… the way we give the Internet a soul isn’t simply Christian presence there, but it’s by making sure that there is a “true, integral, humanity expressed on the Internet. That there is space for spirituality, for questioning, for doubt, for learning. By our receptivity to those, we create a space for the Internet to have a soul, but we’re not the soul. Every human being has deeper questions and we need to create the forum, a framework, and a lack of fear that will allow people to do that meaningfully.”
An interesting take by Ray Nothstine on the recent American budget crisis.
As our nation’s $17 trillion debt spirals out of control, and spiritual disciplines decline in the West, we need to face the reality of America’s inability to collectively sacrifice. Even the 150th anniversary of the Battle of Gettysburg seemed to pass this year with scant attention, as if such extreme sacrifice is alien and distant to our way of life today.
After tracing out some of the causes and consequences of this he conclude by arguing on behalf of an idea near and dear to Orthodox Christians, the foundational role of asceticism:
To recapture a deeper sense of personal and political liberty, Americans must collectively embody sacrifice now. “Redemption comes only through sacrifice,” Calvin Coolidge once reminded Americans. Failure to sacrifice now will in the end require a different variety of sacrifice. It will be for and in the name of the state. That kind of sacrifice will prove more costly, and will come at the expense of our political and spiritual liberties.
While we can disagree about the various causes and solutions to the recent budget battles, we need to not lose sight of the fact that the way forward is not simply a matter of public policy but first and foremost virtue–both public and personal. We can’t, for example, cut government aid programs without also a greater commitment (both personal and from religious communities) to care for those in need.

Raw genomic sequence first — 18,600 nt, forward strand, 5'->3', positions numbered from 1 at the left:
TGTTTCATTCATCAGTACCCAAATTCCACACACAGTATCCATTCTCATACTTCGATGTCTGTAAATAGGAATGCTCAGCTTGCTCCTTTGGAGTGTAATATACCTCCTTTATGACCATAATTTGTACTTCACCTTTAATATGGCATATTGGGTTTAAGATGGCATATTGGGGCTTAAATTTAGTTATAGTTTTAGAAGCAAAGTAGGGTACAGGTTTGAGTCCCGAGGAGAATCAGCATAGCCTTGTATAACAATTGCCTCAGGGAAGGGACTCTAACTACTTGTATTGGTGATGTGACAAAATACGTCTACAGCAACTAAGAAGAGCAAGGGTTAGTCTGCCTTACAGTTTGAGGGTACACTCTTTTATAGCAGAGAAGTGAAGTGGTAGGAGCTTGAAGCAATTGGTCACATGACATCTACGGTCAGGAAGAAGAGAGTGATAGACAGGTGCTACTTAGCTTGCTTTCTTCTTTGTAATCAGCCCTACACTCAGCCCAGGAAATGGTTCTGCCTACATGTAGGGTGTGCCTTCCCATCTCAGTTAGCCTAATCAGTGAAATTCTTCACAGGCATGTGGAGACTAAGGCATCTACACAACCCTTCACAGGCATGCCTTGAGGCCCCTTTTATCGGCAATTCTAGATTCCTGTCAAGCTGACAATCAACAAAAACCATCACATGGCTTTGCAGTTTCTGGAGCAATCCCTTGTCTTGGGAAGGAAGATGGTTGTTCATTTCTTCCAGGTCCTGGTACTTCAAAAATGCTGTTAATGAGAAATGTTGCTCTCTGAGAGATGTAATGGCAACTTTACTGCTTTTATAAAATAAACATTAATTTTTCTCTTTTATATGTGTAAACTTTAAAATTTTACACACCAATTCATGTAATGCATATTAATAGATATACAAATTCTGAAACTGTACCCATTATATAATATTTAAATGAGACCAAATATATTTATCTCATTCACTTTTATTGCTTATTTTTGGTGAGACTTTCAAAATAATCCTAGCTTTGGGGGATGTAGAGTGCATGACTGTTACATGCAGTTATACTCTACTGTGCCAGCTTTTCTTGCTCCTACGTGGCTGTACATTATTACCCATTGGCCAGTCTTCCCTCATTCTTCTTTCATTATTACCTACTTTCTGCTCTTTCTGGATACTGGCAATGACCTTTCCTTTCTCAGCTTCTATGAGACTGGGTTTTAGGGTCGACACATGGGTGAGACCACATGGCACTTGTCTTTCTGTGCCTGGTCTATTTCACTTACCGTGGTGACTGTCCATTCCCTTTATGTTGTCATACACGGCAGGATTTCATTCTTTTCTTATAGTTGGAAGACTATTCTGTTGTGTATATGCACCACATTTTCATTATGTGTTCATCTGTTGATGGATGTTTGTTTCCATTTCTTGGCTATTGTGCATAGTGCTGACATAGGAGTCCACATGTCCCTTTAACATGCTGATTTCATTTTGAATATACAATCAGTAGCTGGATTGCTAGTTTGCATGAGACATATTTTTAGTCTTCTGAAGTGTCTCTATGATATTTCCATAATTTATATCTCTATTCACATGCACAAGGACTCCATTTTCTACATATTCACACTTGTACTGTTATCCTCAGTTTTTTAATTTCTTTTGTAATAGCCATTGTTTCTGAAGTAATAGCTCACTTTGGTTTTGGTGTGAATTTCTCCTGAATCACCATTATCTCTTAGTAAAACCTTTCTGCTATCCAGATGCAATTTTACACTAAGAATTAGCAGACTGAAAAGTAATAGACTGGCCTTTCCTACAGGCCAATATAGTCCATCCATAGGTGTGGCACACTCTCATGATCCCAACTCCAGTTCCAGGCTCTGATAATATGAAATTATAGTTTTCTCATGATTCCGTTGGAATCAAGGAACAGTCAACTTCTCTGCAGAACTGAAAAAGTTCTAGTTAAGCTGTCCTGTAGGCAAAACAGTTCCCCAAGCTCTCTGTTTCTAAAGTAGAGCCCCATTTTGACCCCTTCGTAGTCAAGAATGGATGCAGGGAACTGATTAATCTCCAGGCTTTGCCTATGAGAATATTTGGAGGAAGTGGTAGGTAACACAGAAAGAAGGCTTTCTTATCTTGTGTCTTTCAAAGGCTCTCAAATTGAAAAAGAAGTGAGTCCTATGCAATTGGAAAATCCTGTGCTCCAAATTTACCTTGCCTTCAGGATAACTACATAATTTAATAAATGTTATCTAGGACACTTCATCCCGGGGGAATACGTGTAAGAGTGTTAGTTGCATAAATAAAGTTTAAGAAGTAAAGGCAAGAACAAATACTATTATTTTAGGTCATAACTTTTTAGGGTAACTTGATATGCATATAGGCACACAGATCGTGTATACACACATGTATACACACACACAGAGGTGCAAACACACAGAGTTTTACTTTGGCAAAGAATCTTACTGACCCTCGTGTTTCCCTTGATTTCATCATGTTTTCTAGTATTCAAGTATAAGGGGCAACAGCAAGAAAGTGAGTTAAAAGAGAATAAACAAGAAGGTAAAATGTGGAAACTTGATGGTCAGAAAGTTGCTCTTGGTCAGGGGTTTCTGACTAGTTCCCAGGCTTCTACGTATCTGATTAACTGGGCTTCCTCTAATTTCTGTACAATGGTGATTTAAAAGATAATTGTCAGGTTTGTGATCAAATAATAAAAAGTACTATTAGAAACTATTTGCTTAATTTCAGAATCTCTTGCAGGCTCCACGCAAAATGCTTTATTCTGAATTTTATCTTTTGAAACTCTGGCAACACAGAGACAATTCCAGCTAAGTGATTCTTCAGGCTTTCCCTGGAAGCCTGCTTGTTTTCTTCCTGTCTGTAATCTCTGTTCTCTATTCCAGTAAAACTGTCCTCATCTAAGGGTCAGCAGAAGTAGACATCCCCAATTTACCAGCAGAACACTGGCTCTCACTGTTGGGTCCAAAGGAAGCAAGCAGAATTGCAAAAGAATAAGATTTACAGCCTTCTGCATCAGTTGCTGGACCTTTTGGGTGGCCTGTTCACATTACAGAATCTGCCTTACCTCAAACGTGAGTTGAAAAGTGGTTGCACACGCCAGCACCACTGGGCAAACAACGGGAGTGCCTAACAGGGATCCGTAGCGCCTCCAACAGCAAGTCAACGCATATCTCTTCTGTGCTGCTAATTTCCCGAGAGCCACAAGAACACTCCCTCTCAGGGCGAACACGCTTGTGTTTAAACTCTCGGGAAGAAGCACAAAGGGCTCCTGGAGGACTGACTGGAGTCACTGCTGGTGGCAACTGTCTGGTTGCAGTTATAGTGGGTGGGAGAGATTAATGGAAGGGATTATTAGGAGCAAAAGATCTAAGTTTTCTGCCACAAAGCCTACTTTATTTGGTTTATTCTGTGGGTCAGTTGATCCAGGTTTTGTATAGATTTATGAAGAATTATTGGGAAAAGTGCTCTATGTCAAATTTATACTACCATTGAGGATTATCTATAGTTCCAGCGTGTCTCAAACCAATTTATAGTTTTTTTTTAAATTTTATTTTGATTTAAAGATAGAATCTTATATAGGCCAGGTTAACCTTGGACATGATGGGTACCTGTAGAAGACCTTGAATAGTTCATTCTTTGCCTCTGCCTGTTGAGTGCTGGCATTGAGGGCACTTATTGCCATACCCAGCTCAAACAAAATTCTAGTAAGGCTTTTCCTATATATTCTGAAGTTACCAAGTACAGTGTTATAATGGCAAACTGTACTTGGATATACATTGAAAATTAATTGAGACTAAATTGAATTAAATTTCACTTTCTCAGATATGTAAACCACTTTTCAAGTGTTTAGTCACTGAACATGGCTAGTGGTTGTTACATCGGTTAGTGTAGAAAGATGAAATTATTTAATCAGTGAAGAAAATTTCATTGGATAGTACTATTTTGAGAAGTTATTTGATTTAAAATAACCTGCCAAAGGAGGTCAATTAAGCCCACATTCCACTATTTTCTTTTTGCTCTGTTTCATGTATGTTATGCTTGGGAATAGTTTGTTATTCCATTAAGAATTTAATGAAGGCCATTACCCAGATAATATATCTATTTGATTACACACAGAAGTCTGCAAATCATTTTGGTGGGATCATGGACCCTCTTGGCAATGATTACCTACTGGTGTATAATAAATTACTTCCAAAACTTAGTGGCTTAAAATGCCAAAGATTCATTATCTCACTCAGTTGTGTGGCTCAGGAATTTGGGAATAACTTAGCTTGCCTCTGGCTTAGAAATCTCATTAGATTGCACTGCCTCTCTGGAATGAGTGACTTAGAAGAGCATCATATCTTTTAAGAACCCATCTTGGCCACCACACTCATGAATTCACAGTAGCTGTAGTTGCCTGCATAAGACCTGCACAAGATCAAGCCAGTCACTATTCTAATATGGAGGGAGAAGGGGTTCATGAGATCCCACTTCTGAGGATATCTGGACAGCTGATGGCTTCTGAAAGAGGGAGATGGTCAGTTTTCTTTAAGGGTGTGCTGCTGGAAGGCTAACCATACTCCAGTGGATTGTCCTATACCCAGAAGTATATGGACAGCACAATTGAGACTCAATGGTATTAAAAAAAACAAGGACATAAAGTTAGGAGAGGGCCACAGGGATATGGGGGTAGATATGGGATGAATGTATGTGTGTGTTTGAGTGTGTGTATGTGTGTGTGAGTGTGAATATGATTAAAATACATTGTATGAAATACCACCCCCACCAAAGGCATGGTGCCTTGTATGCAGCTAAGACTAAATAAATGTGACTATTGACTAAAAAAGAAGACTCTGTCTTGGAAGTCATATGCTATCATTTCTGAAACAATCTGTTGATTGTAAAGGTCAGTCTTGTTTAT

As a pastor, I’ve been struck by the hostility, or at least suspicion, that some Orthodox Christians reveal in their discussions of private property. While there are no doubt many reasons for this disconnect, I think a central factor is a lack of appreciation for the role that private property can, and does, play in fostering human flourishing. It is through the wise and prudent use of our property that we are able to give ourselves over in love to the next generation and so give them the possibility of likewise transcending a purely material way of life through an act of self-donation. Economists Terry Anderson and Laura Huggins, in Property Rights: A Practical Guide to Freedom and Prosperity (Hoover Institution, 2009), are right when they remind us that while not a panacea, “property rights to oneself (human capital), one’s investments (physical capital), or one’s ideas (intellectual capital), secure claims to assets” and so “give people the ability to make their own decisions, reaping the benefits of good choices and bearing the costs of bad ones.” In part, I think the hesitancy among some Orthodox Christians to embrace a robust understanding and application of property rights reflects an uncritical reading of the patristic witness. I have in mind here specifically the homilies of St. John Chrysostom in which the saint is often critical of how some abuse their wealth. But as recent scholarship has demonstrated, his argument is more subtle than we might at first think. As with other Church fathers, Chrysostom is not a proponent of abolishing private property but of its morally right use.